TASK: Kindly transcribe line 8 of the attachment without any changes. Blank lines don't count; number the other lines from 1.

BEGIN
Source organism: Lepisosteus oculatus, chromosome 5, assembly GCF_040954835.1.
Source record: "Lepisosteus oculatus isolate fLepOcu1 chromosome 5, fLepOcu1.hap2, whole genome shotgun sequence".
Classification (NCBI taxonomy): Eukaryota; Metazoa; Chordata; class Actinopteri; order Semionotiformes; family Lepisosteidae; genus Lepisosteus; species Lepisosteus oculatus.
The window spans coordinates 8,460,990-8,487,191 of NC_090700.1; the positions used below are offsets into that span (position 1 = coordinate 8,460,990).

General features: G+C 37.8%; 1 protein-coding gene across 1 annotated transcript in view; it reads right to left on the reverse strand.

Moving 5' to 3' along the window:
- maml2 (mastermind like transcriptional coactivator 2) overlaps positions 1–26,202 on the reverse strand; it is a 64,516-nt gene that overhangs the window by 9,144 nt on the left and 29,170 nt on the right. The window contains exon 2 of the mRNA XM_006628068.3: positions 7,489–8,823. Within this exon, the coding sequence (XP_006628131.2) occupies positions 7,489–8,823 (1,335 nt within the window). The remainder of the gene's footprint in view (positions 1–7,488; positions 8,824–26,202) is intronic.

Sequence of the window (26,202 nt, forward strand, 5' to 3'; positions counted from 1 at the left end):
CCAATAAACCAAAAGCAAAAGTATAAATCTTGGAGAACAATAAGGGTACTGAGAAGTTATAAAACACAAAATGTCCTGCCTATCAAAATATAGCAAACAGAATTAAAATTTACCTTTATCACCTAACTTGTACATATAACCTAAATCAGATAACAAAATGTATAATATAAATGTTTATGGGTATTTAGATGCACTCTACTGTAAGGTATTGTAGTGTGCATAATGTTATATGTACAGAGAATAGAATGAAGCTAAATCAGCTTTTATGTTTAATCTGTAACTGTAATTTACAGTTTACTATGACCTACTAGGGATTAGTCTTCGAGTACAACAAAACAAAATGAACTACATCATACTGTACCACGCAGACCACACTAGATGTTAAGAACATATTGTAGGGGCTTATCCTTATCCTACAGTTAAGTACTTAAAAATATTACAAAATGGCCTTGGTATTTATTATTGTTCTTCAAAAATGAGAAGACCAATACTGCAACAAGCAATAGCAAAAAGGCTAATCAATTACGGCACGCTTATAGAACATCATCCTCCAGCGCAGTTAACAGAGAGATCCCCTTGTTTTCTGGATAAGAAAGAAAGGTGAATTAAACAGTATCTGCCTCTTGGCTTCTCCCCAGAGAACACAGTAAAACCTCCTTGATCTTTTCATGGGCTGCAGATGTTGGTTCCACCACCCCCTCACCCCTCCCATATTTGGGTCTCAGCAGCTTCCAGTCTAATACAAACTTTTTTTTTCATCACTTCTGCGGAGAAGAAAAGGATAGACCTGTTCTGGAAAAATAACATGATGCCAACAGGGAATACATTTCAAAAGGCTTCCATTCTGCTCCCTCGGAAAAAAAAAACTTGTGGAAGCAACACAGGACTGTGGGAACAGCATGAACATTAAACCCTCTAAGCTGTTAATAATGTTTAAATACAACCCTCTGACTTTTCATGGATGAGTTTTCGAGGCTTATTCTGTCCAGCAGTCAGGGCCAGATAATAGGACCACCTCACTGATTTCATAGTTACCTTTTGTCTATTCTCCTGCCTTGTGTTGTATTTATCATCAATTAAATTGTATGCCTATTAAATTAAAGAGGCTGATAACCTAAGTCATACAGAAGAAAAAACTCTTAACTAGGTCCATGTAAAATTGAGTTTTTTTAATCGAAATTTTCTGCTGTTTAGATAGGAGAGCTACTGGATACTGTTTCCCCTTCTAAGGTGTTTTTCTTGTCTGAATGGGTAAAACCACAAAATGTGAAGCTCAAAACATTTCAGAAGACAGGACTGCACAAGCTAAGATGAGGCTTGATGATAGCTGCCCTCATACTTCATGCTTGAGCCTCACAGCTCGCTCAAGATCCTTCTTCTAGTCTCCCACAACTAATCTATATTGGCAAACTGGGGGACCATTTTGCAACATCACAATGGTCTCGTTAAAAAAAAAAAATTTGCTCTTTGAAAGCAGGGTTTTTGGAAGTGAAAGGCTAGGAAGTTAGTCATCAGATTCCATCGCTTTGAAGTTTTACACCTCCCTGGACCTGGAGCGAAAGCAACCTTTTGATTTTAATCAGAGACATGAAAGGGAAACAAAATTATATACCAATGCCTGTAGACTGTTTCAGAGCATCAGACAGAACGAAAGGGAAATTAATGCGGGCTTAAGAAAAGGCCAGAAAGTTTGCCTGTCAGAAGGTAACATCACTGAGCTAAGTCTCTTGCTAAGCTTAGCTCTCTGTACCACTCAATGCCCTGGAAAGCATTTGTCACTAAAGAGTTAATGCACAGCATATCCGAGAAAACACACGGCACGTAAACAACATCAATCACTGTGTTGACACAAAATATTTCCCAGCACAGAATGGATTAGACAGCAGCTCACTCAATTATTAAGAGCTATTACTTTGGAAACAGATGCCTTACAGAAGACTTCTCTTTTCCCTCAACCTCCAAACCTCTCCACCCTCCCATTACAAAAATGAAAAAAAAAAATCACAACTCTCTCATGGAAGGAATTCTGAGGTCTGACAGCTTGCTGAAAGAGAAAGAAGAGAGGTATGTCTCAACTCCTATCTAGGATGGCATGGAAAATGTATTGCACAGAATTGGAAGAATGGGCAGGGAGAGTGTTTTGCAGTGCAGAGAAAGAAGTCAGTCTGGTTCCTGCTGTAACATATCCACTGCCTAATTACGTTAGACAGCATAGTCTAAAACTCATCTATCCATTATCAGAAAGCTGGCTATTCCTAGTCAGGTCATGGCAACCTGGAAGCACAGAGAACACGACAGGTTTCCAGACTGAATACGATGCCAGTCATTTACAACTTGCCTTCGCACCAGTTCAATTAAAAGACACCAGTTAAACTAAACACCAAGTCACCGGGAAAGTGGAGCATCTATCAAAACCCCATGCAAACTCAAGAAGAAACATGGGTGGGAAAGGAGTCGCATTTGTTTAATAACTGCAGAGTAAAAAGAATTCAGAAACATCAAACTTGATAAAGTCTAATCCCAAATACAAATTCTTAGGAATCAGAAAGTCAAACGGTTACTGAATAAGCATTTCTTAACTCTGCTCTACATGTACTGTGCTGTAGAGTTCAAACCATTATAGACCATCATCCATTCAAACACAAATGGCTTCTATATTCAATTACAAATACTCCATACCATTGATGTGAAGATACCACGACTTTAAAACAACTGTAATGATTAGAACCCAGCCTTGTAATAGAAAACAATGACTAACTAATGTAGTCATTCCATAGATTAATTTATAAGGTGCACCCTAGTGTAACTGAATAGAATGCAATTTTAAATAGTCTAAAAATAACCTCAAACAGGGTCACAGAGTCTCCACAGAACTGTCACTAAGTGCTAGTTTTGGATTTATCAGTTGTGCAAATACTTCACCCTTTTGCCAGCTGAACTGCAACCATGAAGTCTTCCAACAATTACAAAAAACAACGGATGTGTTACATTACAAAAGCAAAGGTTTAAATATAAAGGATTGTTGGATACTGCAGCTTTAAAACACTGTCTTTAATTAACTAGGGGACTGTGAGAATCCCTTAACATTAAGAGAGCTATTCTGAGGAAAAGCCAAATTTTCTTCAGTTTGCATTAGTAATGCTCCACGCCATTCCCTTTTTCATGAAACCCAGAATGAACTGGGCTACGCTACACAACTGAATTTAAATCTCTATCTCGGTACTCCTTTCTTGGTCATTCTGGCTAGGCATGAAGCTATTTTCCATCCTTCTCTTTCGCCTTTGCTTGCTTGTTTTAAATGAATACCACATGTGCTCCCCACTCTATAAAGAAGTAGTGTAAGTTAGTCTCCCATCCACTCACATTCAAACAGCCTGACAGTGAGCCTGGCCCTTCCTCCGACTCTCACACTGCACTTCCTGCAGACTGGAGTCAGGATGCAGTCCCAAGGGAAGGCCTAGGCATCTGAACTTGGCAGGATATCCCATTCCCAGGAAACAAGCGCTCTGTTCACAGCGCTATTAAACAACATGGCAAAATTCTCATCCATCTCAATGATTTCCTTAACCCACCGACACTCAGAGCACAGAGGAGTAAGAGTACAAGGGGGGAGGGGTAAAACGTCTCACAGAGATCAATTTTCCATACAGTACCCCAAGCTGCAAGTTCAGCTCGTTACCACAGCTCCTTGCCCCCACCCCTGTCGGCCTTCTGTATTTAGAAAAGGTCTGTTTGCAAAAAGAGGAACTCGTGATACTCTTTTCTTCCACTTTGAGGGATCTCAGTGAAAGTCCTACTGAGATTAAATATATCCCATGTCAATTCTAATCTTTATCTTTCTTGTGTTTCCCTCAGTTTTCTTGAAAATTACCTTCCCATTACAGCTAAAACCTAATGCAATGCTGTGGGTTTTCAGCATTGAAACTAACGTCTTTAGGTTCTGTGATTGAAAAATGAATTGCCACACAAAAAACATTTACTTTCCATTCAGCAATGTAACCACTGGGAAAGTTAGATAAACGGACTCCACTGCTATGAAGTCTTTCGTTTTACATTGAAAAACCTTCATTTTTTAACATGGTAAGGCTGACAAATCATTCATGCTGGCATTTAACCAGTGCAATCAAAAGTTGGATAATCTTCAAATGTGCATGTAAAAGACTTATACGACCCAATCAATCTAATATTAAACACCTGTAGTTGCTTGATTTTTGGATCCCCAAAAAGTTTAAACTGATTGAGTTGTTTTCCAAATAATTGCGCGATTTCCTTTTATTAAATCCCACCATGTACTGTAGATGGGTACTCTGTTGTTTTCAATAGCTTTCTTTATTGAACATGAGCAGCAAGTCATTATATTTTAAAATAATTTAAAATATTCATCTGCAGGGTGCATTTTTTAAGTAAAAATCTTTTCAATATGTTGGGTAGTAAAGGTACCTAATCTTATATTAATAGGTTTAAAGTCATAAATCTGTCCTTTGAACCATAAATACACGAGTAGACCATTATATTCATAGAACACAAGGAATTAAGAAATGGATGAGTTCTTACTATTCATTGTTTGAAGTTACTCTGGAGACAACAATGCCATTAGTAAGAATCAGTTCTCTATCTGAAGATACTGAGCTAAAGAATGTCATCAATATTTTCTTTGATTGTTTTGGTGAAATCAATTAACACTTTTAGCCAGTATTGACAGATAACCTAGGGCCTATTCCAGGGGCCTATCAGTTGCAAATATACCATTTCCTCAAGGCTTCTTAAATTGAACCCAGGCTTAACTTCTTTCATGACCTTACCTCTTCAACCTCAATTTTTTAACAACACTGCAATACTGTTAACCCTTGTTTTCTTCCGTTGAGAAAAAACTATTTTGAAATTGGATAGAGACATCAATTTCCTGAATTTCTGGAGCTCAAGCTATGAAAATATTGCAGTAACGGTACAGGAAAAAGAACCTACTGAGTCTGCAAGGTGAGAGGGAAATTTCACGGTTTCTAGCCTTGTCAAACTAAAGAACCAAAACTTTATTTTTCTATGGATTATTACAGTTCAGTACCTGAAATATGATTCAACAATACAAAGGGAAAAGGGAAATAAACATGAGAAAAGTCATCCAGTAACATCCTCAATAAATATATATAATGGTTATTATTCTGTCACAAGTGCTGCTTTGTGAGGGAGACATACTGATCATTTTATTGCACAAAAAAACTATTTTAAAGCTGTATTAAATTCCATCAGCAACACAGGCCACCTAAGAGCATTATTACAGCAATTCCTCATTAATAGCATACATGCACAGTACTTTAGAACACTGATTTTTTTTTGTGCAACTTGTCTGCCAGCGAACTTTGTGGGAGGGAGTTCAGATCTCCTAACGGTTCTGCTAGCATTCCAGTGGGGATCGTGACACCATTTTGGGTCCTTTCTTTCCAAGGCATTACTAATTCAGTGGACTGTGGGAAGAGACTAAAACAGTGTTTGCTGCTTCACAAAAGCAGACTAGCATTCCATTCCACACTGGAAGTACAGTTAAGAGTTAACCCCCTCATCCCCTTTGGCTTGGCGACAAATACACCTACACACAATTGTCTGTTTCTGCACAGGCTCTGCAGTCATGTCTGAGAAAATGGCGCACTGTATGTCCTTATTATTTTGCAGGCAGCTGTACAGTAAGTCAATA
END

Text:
Sequence of the window (26,202 nt, forward strand, 5' to 3'; positions counted from 1 at the left end):